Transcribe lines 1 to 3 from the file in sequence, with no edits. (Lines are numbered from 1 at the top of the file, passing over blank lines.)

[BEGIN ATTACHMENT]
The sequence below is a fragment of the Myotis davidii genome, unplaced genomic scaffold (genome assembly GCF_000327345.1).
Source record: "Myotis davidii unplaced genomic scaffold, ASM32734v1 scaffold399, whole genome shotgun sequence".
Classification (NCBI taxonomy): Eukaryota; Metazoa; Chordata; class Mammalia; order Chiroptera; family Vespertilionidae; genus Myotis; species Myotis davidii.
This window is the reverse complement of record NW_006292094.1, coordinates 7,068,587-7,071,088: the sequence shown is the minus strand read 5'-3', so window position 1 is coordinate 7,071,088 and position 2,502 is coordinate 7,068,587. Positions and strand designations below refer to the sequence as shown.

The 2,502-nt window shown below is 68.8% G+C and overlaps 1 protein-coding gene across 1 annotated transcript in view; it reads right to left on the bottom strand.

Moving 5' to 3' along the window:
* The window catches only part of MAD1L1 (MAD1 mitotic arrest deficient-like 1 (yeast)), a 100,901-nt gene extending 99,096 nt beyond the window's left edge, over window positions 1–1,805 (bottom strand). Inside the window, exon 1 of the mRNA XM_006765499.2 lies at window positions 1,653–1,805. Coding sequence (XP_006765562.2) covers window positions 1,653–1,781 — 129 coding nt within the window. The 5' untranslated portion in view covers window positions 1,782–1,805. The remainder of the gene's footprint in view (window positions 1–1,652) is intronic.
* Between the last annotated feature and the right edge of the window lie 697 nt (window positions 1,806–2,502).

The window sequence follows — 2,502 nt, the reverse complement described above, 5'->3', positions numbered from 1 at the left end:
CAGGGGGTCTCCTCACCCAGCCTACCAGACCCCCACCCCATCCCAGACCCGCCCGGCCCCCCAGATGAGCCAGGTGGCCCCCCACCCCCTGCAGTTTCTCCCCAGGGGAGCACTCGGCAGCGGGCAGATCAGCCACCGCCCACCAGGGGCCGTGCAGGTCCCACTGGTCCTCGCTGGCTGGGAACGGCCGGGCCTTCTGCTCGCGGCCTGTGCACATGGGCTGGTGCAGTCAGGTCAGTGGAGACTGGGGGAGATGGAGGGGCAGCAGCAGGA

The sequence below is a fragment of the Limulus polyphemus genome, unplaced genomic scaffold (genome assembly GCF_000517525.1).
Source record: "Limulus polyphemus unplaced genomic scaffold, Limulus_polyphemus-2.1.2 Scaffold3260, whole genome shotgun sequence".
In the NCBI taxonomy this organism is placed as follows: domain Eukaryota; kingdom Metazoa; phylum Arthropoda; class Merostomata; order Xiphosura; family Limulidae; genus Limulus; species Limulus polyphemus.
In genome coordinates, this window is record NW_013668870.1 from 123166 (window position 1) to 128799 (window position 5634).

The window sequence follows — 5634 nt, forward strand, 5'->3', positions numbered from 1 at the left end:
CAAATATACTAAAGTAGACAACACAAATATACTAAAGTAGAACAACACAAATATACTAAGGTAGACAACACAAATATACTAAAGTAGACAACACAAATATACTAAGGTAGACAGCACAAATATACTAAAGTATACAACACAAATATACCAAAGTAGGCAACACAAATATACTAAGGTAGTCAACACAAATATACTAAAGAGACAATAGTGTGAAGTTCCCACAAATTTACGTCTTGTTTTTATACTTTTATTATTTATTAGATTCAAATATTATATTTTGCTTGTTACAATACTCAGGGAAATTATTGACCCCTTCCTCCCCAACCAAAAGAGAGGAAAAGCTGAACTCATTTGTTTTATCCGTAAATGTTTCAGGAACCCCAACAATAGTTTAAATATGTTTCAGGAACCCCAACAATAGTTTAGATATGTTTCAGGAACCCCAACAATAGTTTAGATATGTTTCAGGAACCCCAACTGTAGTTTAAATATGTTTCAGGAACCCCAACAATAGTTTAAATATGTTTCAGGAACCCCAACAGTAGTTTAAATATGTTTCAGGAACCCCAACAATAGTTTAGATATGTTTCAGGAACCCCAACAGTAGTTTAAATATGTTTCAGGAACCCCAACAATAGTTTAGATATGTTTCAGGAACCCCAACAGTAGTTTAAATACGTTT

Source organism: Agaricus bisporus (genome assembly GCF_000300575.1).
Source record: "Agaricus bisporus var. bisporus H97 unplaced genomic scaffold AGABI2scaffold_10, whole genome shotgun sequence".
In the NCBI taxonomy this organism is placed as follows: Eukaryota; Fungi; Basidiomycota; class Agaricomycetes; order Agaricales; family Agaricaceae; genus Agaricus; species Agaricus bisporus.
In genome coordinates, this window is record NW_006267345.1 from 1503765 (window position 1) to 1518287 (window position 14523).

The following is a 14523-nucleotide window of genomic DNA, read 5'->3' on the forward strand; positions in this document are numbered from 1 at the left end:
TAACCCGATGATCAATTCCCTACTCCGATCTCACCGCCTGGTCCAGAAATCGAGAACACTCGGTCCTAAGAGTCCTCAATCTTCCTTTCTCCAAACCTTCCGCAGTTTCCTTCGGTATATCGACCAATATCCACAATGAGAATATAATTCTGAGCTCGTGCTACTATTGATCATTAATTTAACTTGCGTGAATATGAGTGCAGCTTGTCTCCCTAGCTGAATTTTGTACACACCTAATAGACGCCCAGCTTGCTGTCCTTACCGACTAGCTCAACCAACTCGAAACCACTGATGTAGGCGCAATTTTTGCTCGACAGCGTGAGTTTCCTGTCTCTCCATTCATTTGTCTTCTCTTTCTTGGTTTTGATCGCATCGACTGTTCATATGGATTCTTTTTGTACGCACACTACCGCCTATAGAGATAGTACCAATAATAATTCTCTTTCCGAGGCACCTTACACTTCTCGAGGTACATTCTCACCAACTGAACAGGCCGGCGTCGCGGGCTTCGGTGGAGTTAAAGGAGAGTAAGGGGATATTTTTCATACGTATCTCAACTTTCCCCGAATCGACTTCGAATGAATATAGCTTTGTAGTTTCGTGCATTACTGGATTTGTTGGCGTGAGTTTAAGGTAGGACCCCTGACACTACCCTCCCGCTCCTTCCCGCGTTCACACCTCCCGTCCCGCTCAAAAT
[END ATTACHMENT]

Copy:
The sequence below is a fragment of the Myotis davidii genome, unplaced genomic scaffold (genome assembly GCF_000327345.1).
Source record: "Myotis davidii unplaced genomic scaffold, ASM32734v1 scaffold399, whole genome shotgun sequence".
Classification (NCBI taxonomy): Eukaryota; Metazoa; Chordata; class Mammalia; order Chiroptera; family Vespertilionidae; genus Myotis; species Myotis davidii.